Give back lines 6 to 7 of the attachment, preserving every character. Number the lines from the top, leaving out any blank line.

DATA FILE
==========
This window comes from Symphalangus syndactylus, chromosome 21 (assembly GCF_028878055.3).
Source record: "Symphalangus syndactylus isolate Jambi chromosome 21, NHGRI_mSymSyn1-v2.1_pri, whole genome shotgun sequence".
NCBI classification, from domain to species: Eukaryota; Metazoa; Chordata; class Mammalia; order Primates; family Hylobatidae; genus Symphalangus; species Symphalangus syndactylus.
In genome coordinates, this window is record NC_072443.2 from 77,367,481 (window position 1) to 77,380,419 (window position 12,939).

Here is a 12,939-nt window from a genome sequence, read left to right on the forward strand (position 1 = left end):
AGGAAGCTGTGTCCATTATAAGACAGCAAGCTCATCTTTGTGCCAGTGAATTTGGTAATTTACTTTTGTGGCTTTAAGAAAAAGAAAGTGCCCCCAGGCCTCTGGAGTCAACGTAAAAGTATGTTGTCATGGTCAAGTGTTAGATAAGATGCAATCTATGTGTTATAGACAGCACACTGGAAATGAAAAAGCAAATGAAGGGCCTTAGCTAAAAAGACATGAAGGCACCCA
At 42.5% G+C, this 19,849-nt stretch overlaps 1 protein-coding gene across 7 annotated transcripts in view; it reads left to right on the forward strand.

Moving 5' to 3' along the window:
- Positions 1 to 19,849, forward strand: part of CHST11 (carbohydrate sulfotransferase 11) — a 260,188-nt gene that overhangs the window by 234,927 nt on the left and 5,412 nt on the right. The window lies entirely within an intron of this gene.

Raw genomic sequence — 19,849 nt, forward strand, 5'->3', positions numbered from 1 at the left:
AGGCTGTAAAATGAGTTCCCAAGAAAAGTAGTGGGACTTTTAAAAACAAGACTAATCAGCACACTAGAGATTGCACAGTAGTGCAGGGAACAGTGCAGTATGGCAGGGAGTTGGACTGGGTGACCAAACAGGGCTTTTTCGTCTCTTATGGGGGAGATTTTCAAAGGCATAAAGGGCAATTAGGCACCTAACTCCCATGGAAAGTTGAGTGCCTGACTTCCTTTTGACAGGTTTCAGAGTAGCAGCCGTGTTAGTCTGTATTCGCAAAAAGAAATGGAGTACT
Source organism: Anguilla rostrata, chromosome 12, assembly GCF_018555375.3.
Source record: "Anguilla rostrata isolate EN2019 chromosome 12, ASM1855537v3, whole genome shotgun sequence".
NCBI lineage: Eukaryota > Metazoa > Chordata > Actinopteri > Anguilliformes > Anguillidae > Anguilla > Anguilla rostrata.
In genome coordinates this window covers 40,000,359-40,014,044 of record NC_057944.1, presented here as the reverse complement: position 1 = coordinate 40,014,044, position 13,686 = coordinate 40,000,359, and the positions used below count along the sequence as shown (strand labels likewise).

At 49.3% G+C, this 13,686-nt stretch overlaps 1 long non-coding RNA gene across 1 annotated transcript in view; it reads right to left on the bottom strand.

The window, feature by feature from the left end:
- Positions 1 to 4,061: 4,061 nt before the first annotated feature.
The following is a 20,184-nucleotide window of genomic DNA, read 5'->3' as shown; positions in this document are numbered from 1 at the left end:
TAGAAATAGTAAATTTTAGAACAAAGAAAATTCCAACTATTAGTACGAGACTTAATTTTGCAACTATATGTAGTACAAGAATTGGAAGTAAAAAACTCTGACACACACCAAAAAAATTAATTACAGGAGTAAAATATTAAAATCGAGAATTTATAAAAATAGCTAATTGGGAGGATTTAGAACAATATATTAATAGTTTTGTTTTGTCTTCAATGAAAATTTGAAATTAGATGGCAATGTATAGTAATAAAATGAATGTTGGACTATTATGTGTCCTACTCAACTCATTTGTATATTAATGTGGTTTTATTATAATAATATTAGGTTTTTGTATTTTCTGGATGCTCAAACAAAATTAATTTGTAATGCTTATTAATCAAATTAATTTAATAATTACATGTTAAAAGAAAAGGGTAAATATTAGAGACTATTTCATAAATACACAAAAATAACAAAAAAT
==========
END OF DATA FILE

AGGAAGCTGTGTCCATTATAAGACAGCAAGCTCATCTTTGTGCCAGTGAATTTGGTAATTTACTTTTGTGGCTTTAAGAAAAAGAAAGTGCCCCCAGGCCTCTGGAGTCAACGTAAAAGTATGTTGTCATGGTCAAGTGTTAGATAAGATGCAATCTATGTGTTATAGACAGCACACTGGAAATGAAAAAGCAAATGAAGGGCCTTAGCTAAAAAGACATGAAGGCACCCA
At 42.5% G+C, this 19,849-nt stretch overlaps 1 protein-coding gene across 7 annotated transcripts in view; it reads left to right on the forward strand.